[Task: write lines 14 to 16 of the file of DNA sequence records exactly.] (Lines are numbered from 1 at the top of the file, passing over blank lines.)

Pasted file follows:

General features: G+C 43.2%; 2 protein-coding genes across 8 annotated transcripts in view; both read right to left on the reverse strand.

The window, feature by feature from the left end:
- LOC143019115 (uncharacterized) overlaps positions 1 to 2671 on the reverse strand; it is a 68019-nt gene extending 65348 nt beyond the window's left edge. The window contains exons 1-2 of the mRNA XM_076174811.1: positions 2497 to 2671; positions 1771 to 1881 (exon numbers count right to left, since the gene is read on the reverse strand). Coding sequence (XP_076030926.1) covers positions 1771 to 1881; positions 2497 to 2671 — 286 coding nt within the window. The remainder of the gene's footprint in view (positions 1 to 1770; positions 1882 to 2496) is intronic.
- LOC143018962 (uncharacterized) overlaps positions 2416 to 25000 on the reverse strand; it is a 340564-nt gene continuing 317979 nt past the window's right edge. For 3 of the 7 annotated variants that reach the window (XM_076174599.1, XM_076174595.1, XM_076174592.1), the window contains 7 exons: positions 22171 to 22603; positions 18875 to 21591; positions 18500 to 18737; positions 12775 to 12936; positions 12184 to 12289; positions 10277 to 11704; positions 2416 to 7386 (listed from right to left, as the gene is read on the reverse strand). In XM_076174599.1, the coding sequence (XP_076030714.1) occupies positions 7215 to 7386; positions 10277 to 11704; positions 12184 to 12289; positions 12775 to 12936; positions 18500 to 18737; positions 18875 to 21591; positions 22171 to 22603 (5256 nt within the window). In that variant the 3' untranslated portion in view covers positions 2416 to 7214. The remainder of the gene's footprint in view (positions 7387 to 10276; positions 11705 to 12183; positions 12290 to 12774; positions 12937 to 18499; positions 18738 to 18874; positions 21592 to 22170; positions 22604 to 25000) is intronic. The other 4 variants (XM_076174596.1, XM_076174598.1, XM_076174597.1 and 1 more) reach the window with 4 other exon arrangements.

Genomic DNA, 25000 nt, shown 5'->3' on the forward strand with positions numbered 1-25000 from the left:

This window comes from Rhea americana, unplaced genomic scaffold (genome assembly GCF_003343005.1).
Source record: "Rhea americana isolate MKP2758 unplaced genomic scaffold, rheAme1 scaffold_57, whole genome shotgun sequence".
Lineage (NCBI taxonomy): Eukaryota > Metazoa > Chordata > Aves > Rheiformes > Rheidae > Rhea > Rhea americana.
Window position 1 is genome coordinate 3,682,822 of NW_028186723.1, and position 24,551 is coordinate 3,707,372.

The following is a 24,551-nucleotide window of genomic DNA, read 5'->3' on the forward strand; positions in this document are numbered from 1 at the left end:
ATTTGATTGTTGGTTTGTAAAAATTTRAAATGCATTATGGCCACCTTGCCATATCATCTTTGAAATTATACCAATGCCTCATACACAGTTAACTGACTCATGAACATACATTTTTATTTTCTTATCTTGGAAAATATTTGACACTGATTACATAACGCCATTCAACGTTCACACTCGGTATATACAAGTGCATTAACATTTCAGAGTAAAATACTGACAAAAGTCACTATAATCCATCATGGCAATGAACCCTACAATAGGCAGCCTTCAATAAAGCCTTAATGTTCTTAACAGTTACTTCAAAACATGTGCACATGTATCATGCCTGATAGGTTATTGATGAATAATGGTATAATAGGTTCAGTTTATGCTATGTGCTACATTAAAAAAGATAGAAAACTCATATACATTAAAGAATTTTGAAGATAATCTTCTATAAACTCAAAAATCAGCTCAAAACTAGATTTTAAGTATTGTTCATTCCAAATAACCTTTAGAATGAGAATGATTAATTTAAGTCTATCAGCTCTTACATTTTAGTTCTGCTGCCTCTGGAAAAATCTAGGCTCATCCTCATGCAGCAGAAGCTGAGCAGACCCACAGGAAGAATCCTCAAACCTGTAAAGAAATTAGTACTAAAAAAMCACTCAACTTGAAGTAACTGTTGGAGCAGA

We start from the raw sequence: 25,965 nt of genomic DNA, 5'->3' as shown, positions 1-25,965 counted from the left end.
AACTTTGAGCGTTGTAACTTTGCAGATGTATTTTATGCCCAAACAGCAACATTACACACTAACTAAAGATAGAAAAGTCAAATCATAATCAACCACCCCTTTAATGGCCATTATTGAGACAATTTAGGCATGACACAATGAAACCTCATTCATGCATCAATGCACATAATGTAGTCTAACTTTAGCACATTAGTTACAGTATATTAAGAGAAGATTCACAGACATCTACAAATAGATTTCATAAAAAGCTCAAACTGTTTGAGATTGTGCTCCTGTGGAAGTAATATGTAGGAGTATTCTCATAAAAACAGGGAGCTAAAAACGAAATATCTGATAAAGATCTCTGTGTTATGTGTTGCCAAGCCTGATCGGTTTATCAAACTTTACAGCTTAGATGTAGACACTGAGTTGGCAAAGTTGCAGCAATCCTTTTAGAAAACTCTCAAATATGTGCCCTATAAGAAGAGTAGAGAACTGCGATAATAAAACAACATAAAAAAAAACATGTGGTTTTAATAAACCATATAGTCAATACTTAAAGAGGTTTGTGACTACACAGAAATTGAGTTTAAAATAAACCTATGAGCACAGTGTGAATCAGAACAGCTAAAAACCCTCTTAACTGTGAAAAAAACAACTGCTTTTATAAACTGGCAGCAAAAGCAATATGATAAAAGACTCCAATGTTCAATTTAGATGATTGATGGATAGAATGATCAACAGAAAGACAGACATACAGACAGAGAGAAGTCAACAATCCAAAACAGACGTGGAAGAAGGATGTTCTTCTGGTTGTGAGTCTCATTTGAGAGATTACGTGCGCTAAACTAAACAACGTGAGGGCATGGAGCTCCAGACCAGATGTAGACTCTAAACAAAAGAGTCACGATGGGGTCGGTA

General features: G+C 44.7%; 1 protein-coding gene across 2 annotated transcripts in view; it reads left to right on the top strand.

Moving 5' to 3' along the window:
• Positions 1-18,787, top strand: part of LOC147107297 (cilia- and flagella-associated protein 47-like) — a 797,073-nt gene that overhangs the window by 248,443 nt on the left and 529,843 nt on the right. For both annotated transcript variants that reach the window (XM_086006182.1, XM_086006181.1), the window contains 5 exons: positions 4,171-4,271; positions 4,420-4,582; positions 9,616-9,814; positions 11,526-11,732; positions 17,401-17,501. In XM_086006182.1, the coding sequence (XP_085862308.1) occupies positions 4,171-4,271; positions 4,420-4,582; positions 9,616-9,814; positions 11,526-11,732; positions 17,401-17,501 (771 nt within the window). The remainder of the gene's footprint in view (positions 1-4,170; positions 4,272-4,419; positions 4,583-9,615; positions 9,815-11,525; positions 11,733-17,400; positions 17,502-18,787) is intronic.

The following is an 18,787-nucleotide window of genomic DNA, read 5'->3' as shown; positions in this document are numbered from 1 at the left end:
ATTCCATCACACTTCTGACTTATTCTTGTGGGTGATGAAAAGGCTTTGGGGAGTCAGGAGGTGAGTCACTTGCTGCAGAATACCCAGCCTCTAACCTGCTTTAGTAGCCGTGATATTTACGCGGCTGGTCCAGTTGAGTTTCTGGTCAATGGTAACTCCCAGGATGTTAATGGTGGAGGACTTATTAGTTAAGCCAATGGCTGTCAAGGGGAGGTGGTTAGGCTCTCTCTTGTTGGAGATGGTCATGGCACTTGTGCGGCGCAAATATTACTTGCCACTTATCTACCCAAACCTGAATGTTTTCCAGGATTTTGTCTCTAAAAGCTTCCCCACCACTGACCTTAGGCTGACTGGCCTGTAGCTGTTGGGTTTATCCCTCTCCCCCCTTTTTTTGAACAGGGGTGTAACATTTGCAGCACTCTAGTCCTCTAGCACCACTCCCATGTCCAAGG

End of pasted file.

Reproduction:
General features: G+C 44.7%; 1 protein-coding gene across 2 annotated transcripts in view; it reads left to right on the top strand.

Moving 5' to 3' along the window:
• Positions 1-18,787, top strand: part of LOC147107297 (cilia- and flagella-associated protein 47-like) — a 797,073-nt gene that overhangs the window by 248,443 nt on the left and 529,843 nt on the right. For both annotated transcript variants that reach the window (XM_086006182.1, XM_086006181.1), the window contains 5 exons: positions 4,171-4,271; positions 4,420-4,582; positions 9,616-9,814; positions 11,526-11,732; positions 17,401-17,501. In XM_086006182.1, the coding sequence (XP_085862308.1) occupies positions 4,171-4,271; positions 4,420-4,582; positions 9,616-9,814; positions 11,526-11,732; positions 17,401-17,501 (771 nt within the window). The remainder of the gene's footprint in view (positions 1-4,170; positions 4,272-4,419; positions 4,583-9,615; positions 9,815-11,525; positions 11,733-17,400; positions 17,502-18,787) is intronic.